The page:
Looks like sexual predators in the public eye have been getting their comeuppance lately. This time the culprit was Skyler Page, creator of the animated series Clarence on Cartoon Network. We don't often hear of big studios (television is a bit of a boy's club it seems) firing employees for committing sexual assault, but the Network surprised us by firing him after another employee, Emily Partridge, revealed that he had sexually assaulted her. Partridge is a storyboard revision artist for Adventure Time.

The allegations don’t stop with Partridge though; Page has been invasive and violent towards other women as well. Maré Odomo, an illustrator and friend of Partridge’s, tweeted about Page, which is how the allegations began. This prompted Partridge to go public with her story last Wednesday. Here is a post from her personal Tumblr blog in which she goes into more detail about her case.

Page was fired the day after Partridge came out with her story, according to a statement from Cartoon Network. No other comments were made by the studio. 

I am very impressed by how the network is handling this. As an avid Cartoon Network fan myself, I was quite proud. I am also proud of the fact that Partridge is getting so much support. Page is also getting support, mainly because there is reason to believe that he has a mental illness. While I’m for the non-discrimination of anyone who is mentally ill, let’s make sure to separate the issues, because people with mental illnesses are not inherently violent. The assaults that Page committed were NOT due to his mental illness, and conflating the two won’t further the removal of stigmas that are attached to either of these things.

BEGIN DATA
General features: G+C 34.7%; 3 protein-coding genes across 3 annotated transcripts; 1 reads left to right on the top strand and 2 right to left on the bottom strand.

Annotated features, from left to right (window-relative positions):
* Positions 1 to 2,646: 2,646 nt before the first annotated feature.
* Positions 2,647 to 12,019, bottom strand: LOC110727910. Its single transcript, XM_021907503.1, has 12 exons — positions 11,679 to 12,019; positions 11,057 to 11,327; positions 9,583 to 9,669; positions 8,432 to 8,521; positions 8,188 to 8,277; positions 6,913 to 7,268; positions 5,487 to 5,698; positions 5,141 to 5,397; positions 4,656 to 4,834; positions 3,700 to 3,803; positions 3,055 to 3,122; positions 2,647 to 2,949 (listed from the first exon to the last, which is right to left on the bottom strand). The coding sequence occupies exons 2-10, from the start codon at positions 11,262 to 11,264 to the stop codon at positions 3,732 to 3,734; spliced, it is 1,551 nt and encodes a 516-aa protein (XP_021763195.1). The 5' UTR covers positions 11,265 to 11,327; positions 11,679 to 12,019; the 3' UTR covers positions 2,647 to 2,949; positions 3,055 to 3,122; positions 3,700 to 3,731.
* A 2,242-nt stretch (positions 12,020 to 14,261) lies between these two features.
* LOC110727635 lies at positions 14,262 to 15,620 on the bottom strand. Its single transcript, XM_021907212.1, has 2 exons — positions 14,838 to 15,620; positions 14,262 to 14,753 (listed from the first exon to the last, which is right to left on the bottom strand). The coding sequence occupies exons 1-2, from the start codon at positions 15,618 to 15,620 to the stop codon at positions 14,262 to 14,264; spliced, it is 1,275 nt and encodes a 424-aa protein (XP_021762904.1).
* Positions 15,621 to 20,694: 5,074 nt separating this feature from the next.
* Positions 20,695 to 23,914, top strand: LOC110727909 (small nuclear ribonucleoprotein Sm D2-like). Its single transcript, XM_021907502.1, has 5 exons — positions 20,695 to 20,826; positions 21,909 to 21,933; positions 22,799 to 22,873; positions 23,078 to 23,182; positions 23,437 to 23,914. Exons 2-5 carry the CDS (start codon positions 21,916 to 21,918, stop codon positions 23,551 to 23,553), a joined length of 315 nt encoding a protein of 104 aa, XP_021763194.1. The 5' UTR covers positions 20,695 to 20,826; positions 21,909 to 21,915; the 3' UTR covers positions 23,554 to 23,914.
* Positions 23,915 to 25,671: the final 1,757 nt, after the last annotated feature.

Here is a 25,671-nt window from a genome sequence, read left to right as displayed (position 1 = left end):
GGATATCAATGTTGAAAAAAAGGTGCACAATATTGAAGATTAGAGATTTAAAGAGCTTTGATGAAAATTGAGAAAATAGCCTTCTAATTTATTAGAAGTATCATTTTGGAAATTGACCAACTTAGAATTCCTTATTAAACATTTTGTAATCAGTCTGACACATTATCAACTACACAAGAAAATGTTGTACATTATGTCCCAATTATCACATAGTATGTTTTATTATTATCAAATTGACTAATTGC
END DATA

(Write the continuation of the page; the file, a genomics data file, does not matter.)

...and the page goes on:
Clarence will continue airing, and avid activists against sexual assault should not boycott the show (and the staff that produces it and will continue to do so), but rather applaud the efforts of Cartoon Network and continue to support Partridge. While this is not the end, this is a very good step towards a more just environment for women everywhere.  

Follow the trajectory of this story here.

 

Photos via Cartoon Network and Twitter. 

Tagged in: women, television, sexual assault, Media, clarence, cartoon network   

The opinions expressed on the BUST blog are those of the authors themselves and do not necessarily reflect the position of BUST Magazine or its staff.


blog comments powered by Disqus
Facebook_websiteTwitter_websitePinterest_websiteRSS_websiteTumblr_websiteIG_website

Search

Upcoming Events

Show Full Calendar

Shop The BUSTShop